The backbone of American amphibious warfare in World War II began as a shallow-draft wooden boat designed for Louisiana trappers and oil drillers by lumberman Andrew Jackson Higgins, who gradually turned his boatbuilding sideline into his primary business. His 36-foot-long Eureka boat could reach 20 knots or faster and became a craft of choice for Prohibition-era rumrunners and the Coast Guard crews who hunted them.
As war loomed, the U.S. Marine Corps, aware the Japanese were using similar landing craft with retractable bow ramps in China, fought for years to adopt Higgins' Eureka boat against the protests of a Navy that insisted on designing its own craft. Higgins built his prototype of pine, oak and mahogany, with ¼-inch steel plating on the front and sides. With his addition of a bow ramp in 1941, the Navy conceded the superiority of Higgins' boat, and that June the first LCVP (Landing Craft, Vehicle, Personnel) entered the U.S. naval arsenal. Just six months later the Japanese attack on Pearl Harbor drew the United States into history's most protracted amphibious war.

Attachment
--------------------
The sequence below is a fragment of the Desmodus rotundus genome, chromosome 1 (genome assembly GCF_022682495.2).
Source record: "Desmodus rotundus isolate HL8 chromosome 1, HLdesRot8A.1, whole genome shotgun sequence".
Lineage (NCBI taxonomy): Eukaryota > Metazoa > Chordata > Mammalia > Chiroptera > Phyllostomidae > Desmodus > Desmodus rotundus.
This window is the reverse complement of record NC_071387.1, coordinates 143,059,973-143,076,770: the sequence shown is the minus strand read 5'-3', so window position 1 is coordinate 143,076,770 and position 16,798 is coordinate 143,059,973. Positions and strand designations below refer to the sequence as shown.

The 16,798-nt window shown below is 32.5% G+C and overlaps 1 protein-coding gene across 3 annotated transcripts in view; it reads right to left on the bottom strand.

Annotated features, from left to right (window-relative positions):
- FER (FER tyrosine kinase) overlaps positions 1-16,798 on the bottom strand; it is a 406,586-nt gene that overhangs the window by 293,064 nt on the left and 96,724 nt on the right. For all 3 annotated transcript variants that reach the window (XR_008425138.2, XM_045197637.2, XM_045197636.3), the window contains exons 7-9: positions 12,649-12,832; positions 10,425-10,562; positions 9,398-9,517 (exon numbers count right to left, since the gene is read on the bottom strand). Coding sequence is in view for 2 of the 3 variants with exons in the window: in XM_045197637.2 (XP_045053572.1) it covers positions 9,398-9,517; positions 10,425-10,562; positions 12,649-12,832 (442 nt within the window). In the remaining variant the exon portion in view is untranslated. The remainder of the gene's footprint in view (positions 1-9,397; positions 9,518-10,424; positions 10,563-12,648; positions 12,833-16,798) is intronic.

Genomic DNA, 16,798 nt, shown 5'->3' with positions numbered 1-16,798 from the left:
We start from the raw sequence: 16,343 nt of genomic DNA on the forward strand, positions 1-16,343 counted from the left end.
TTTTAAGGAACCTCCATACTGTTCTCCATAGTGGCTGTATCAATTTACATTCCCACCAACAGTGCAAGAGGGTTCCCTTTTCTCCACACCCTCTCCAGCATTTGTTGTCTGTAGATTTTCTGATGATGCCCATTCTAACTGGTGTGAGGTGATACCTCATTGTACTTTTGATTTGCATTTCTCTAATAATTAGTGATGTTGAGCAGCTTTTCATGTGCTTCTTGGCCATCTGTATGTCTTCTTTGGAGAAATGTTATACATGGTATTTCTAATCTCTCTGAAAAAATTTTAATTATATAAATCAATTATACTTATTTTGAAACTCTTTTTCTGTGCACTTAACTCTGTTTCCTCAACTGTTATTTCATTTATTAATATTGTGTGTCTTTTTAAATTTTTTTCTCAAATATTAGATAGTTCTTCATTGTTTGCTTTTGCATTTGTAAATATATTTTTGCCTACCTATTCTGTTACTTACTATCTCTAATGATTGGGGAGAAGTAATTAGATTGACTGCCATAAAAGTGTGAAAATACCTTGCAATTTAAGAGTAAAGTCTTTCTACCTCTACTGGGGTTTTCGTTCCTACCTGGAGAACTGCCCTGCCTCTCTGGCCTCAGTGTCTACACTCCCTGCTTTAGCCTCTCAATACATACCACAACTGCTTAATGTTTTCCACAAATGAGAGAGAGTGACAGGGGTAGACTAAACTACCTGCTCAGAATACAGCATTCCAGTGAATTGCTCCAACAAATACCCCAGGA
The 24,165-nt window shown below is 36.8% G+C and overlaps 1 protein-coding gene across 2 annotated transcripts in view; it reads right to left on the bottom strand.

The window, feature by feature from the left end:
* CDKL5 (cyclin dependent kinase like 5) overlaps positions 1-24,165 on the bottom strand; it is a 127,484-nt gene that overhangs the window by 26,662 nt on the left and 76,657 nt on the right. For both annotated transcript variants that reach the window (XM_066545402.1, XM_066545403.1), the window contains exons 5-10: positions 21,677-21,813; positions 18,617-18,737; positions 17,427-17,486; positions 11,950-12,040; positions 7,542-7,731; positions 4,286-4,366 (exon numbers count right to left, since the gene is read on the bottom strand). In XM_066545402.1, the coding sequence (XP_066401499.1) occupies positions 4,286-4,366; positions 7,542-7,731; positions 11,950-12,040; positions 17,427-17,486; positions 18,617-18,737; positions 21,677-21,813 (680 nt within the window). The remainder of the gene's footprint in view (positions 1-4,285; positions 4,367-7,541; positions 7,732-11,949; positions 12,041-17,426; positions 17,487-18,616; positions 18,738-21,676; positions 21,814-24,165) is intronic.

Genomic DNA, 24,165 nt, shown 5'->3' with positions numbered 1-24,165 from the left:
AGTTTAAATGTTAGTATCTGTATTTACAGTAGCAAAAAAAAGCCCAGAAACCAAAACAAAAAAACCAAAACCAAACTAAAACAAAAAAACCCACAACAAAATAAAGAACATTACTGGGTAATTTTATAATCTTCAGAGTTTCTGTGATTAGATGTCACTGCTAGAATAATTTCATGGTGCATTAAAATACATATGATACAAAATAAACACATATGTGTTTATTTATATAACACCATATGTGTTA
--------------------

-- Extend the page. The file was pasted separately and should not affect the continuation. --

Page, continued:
Between 1942 and '45 Higgins and licensees built more than 23,000 LCVPs. The Higgins boat, as it became popularly known, saw use on every front from Sicily to Normandy, Guadalcanal to Okinawa, landing more troops than all other craft combined.
The LCVP (better known as the Higgins boat) was a favorite of coastal rumrunners but came into its own as a World War II landing craft on beachheads from Normandy to Guadalcanal. (Illustration by Gregory Proch)
The LST 1090 has three of these Higgins boats on board
as well as one LCPL (Landing Craft Personal Launch)
converted to a Commodores Gig
This is Dowling and his pride and joy getting a little help from
Rushak. Note that the Gig has LST Div. 32. This must have
been in Japan or Korea. We were still Div. 34 in October of
1953 Became Div 32 in 1954.
LCVP 1090-1 was taken in San Diego in the latter part of 1958
Operating Graymarine Boat Engines
Found in his old papers by Terry Whipple
Terry Whipple came across an old BlueJackets
Manual with this info on the LCVP
That got my curiosity so I found mine. It is the 14th edition.
It also had the "M" boat in it.
I am sure we have all seen them and may at some
time have ridden in one.
The Higgins Boat Project